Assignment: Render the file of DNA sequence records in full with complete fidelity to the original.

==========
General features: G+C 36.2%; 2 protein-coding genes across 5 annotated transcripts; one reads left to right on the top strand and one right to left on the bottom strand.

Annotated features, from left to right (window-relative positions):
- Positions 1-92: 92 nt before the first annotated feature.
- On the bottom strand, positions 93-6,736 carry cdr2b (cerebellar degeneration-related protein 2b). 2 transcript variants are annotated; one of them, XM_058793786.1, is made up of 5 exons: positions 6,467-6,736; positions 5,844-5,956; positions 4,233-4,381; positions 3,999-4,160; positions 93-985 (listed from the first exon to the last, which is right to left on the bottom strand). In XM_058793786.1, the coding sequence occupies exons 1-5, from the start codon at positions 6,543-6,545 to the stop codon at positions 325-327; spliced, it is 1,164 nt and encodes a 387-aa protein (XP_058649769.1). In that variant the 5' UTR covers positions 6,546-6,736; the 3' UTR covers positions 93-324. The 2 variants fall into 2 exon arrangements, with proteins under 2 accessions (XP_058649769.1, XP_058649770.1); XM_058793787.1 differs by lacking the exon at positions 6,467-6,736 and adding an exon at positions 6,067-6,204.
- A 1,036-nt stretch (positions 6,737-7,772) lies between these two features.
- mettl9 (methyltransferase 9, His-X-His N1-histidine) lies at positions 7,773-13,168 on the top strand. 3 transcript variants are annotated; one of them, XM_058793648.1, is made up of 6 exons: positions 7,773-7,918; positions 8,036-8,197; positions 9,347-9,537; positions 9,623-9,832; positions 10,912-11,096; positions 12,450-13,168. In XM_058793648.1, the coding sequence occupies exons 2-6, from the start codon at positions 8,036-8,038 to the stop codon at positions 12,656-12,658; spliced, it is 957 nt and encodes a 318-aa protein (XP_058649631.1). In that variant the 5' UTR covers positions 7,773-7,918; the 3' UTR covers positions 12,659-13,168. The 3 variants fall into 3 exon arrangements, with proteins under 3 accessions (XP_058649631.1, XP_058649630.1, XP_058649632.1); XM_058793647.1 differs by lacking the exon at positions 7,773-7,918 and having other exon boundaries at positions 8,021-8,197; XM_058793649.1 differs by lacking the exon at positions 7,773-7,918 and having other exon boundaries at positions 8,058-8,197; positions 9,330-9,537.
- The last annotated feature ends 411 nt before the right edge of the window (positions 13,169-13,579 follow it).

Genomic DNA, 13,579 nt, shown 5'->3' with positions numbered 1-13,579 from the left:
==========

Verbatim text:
General features: G+C 36.2%; 2 protein-coding genes across 5 annotated transcripts; one reads left to right on the top strand and one right to left on the bottom strand.

Annotated features, from left to right (window-relative positions):
- Positions 1-92: 92 nt before the first annotated feature.
- On the bottom strand, positions 93-6,736 carry cdr2b (cerebellar degeneration-related protein 2b). 2 transcript variants are annotated; one of them, XM_058793786.1, is made up of 5 exons: positions 6,467-6,736; positions 5,844-5,956; positions 4,233-4,381; positions 3,999-4,160; positions 93-985 (listed from the first exon to the last, which is right to left on the bottom strand). In XM_058793786.1, the coding sequence occupies exons 1-5, from the start codon at positions 6,543-6,545 to the stop codon at positions 325-327; spliced, it is 1,164 nt and encodes a 387-aa protein (XP_058649769.1). In that variant the 5' UTR covers positions 6,546-6,736; the 3' UTR covers positions 93-324. The 2 variants fall into 2 exon arrangements, with proteins under 2 accessions (XP_058649769.1, XP_058649770.1); XM_058793787.1 differs by lacking the exon at positions 6,467-6,736 and adding an exon at positions 6,067-6,204.
- A 1,036-nt stretch (positions 6,737-7,772) lies between these two features.
- mettl9 (methyltransferase 9, His-X-His N1-histidine) lies at positions 7,773-13,168 on the top strand. 3 transcript variants are annotated; one of them, XM_058793648.1, is made up of 6 exons: positions 7,773-7,918; positions 8,036-8,197; positions 9,347-9,537; positions 9,623-9,832; positions 10,912-11,096; positions 12,450-13,168. In XM_058793648.1, the coding sequence occupies exons 2-6, from the start codon at positions 8,036-8,038 to the stop codon at positions 12,656-12,658; spliced, it is 957 nt and encodes a 318-aa protein (XP_058649631.1). In that variant the 5' UTR covers positions 7,773-7,918; the 3' UTR covers positions 12,659-13,168. The 3 variants fall into 3 exon arrangements, with proteins under 3 accessions (XP_058649631.1, XP_058649630.1, XP_058649632.1); XM_058793647.1 differs by lacking the exon at positions 7,773-7,918 and having other exon boundaries at positions 8,021-8,197; XM_058793649.1 differs by lacking the exon at positions 7,773-7,918 and having other exon boundaries at positions 8,058-8,197; positions 9,330-9,537.
- The last annotated feature ends 411 nt before the right edge of the window (positions 13,169-13,579 follow it).

Genomic DNA, 13,579 nt, shown 5'->3' with positions numbered 1-13,579 from the left: